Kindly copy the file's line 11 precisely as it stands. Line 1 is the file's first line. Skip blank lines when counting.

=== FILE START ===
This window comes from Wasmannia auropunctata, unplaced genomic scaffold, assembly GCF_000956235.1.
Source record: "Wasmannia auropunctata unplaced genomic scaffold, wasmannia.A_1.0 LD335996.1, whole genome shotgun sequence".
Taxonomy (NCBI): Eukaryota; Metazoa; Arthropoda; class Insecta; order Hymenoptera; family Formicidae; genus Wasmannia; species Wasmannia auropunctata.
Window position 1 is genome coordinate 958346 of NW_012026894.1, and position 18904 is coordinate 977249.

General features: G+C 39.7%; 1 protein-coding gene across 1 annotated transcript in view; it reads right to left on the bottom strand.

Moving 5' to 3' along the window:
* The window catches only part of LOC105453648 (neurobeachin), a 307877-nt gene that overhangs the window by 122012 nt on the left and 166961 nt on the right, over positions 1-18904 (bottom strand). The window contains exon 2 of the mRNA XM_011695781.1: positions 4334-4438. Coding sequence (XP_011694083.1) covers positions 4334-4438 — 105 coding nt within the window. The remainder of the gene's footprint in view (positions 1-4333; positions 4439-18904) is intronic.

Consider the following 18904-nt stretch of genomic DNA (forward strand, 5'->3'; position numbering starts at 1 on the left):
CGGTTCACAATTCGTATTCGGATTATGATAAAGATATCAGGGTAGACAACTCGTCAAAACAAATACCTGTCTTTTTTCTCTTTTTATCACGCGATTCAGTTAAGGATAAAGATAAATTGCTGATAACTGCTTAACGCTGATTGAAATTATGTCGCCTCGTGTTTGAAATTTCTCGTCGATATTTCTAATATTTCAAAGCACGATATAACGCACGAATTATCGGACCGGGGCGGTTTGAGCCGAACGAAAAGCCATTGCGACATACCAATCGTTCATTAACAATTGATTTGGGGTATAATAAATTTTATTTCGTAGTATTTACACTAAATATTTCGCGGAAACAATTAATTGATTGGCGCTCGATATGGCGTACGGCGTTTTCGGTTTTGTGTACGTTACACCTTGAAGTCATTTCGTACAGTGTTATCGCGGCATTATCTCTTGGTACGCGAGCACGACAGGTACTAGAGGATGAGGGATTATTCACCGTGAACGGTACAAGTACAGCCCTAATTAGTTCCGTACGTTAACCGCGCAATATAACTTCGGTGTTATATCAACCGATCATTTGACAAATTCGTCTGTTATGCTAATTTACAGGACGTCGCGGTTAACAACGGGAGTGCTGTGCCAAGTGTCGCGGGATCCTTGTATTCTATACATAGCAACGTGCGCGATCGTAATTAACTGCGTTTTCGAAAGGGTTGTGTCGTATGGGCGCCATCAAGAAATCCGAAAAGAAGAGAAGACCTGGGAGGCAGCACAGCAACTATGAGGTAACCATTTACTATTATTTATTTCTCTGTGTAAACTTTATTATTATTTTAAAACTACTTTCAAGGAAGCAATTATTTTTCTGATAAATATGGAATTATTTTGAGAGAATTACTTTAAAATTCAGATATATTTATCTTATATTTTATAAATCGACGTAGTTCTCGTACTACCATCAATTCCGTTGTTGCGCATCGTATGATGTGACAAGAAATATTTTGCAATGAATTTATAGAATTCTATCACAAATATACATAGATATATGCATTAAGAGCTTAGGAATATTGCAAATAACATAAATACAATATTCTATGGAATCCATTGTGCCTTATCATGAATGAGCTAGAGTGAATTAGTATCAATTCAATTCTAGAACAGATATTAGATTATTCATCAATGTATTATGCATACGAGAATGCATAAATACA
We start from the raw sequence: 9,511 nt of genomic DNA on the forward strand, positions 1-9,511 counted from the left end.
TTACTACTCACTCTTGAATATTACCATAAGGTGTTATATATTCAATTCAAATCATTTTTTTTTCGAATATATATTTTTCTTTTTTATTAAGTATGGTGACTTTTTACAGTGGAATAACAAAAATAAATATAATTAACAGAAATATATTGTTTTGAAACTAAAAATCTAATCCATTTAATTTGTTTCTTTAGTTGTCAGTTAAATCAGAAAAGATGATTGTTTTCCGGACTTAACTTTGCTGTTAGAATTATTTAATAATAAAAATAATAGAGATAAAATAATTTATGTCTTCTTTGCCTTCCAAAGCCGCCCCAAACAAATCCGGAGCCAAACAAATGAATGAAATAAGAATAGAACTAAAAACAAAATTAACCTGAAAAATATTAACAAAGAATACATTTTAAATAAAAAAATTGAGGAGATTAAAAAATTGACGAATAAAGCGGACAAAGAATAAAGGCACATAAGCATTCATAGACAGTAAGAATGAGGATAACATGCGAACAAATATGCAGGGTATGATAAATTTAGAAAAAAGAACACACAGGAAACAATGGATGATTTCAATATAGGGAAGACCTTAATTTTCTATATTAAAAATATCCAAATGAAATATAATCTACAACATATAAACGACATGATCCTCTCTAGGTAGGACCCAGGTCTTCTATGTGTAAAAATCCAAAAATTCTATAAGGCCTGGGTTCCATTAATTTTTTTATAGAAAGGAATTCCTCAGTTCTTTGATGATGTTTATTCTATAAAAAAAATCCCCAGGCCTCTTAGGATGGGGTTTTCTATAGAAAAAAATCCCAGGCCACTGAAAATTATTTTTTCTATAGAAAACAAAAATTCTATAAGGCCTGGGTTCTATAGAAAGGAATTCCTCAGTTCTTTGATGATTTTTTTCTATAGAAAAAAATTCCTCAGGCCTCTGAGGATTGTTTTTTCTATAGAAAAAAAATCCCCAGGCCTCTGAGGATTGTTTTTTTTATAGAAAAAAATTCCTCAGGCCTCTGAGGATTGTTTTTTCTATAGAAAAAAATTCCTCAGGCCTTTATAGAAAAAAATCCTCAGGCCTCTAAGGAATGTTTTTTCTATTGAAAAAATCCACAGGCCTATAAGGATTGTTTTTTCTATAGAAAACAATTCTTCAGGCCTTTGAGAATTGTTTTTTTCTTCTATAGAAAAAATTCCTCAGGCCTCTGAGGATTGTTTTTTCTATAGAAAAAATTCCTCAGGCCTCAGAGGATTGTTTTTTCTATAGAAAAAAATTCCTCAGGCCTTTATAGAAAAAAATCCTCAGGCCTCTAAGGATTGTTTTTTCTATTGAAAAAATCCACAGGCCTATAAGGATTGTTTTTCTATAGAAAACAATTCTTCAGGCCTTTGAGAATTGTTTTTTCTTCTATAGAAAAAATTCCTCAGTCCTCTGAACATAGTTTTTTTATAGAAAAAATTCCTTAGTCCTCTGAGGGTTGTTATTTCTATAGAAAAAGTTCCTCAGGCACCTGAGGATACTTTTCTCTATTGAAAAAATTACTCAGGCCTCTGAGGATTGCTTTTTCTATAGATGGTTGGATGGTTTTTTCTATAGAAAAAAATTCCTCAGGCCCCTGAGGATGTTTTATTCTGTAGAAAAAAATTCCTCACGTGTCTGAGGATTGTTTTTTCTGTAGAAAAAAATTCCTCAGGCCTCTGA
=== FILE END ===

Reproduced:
TTACTACTCACTCTTGAATATTACCATAAGGTGTTATATATTCAATTCAAATCATTTTTTTTTCGAATATATATTTTTCTTTTTTATTAAGTATGGTGACTTTTTACAGTGGAATAACAAAAATAAATATAATTAACAGAAATATATTGTTTTGAAACTAAAAATCTAATCCATTTAATTTGTTTCTTTAGTTGTCAGTTAAATCAGAAAAGATGATTGTTTTCCGGACTTAACTTTGCTGTTAGAATTATTTAATAATAAAAATAATAGAGATAAAATAATTTATGTCTTCTTTGCCTTCCAAAGCCGCCCCAAACAAATCCGGAGCCAAACAAATGAATGAAATAAGAATAGAACTAAAAACAAAATTAACCTGAAAAATATTAACAAAGAATACATTTTAAATAAAAAAATTGAGGAGATTAAAAAATTGACGAATAAAGCGGACAAAGAATAAAGGCACATAAGCATTCATAGACAGTAAGAATGAGGATAACATGCGAACAAATATGCAGGGTATGATAAATTTAGAAAAAAGAACACACAGGAAACAATGGATGATTTCAATATAGGGAAGACCTTAATTTTCTATATTAAAAATATCCAAATGAAATATAATCTACAACATATAAACGACATGATCCTCTCTAGGTAGGACCCAGGTCTTCTATGTGTAAAAATCCAAAAATTCTATAAGGCCTGGGTTCCATTAATTTTTTTATAGAAAGGAATTCCTCAGTTCTTTGATGATGTTTATTCTATAAAAAAAATCCCCAGGCCTCTTAGGATGGGGTTTTCTATAGAAAAAAATCCCAGGCCACTGAAAATTATTTTTTCTATAGAAAACAAAAATTCTATAAGGCCTGGGTTCTATAGAAAGGAATTCCTCAGTTCTTTGATGATTTTTTTCTATAGAAAAAAATTCCTCAGGCCTCTGAGGATTGTTTTTTCTATAGAAAAAAAATCCCCAGGCCTCTGAGGATTGTTTTTTTTATAGAAAAAAATTCCTCAGGCCTCTGAGGATTGTTTTTTCTATAGAAAAAAATTCCTCAGGCCTTTATAGAAAAAAATCCTCAGGCCTCTAAGGAATGTTTTTTCTATTGAAAAAATCCACAGGCCTATAAGGATTGTTTTTTCTATAGAAAACAATTCTTCAGGCCTTTGAGAATTGTTTTTTTCTTCTATAGAAAAAATTCCTCAGGCCTCTGAGGATTGTTTTTTCTATAGAAAAAATTCCTCAGGCCTCAGAGGATTGTTTTTTCTATAGAAAAAAATTCCTCAGGCCTTTATAGAAAAAAATCCTCAGGCCTCTAAGGATTGTTTTTTCTATTGAAAAAATCCACAGGCCTATAAGGATTGTTTTTCTATAGAAAACAATTCTTCAGGCCTTTGAGAATTGTTTTTTCTTCTATAGAAAAAATTCCTCAGTCCTCTGAACATAGTTTTTTTATAGAAAAAATTCCTTAGTCCTCTGAGGGTTGTTATTTCTATAGAAAAAGTTCCTCAGGCACCTGAGGATACTTTTCTCTATTGAAAAAATTACTCAGGCCTCTGAGGATTGCTTTTTCTATAGATGGTTGGATGGTTTTTTCTATAGAAAAAAATTCCTCAGGCCCCTGAGGATGTTTTATTCTGTAGAAAAAAATTCCTCACGTGTCTGAGGATTGTTTTTTCTGTAGAAAAAAATTCCTCAGGCCTCTGA